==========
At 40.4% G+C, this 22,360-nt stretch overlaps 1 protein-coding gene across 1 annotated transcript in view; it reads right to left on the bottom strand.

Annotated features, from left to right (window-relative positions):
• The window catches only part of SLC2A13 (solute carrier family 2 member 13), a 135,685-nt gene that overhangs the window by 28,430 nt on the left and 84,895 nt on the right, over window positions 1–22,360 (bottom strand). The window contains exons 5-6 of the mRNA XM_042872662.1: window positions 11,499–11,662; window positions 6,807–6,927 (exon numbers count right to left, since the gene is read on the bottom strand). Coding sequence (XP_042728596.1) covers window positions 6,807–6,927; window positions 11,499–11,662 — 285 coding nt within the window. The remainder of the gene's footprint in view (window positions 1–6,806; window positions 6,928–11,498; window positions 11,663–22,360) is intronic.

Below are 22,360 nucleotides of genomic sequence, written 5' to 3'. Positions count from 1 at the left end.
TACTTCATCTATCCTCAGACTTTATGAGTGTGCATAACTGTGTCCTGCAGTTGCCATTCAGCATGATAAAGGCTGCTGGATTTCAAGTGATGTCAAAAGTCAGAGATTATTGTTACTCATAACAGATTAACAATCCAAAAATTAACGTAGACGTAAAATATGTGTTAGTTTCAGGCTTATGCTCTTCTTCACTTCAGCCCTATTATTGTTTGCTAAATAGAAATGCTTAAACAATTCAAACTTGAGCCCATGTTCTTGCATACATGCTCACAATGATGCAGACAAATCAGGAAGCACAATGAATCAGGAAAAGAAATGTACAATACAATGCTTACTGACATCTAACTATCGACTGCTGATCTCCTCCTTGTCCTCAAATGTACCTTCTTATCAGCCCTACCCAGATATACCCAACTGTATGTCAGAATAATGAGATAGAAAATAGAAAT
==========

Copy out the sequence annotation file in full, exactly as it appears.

At 40.4% G+C, this 22,360-nt stretch overlaps 1 protein-coding gene across 1 annotated transcript in view; it reads right to left on the bottom strand.

Annotated features, from left to right (window-relative positions):
• The window catches only part of SLC2A13 (solute carrier family 2 member 13), a 135,685-nt gene that overhangs the window by 28,430 nt on the left and 84,895 nt on the right, over window positions 1–22,360 (bottom strand). The window contains exons 5-6 of the mRNA XM_042872662.1: window positions 11,499–11,662; window positions 6,807–6,927 (exon numbers count right to left, since the gene is read on the bottom strand). Coding sequence (XP_042728596.1) covers window positions 6,807–6,927; window positions 11,499–11,662 — 285 coding nt within the window. The remainder of the gene's footprint in view (window positions 1–6,806; window positions 6,928–11,498; window positions 11,663–22,360) is intronic.

Below are 22,360 nucleotides of genomic sequence, written 5' to 3'. Positions count from 1 at the left end.
TACTTCATCTATCCTCAGACTTTATGAGTGTGCATAACTGTGTCCTGCAGTTGCCATTCAGCATGATAAAGGCTGCTGGATTTCAAGTGATGTCAAAAGTCAGAGATTATTGTTACTCATAACAGATTAACAATCCAAAAATTAACGTAGACGTAAAATATGTGTTAGTTTCAGGCTTATGCTCTTCTTCACTTCAGCCCTATTATTGTTTGCTAAATAGAAATGCTTAAACAATTCAAACTTGAGCCCATGTTCTTGCATACATGCTCACAATGATGCAGACAAATCAGGAAGCACAATGAATCAGGAAAAGAAATGTACAATACAATGCTTACTGACATCTAACTATCGACTGCTGATCTCCTCCTTGTCCTCAAATGTACCTTCTTATCAGCCCTACCCAGATATACCCAACTGTATGTCAGAATAATGAGATAGAAAATAGAAAT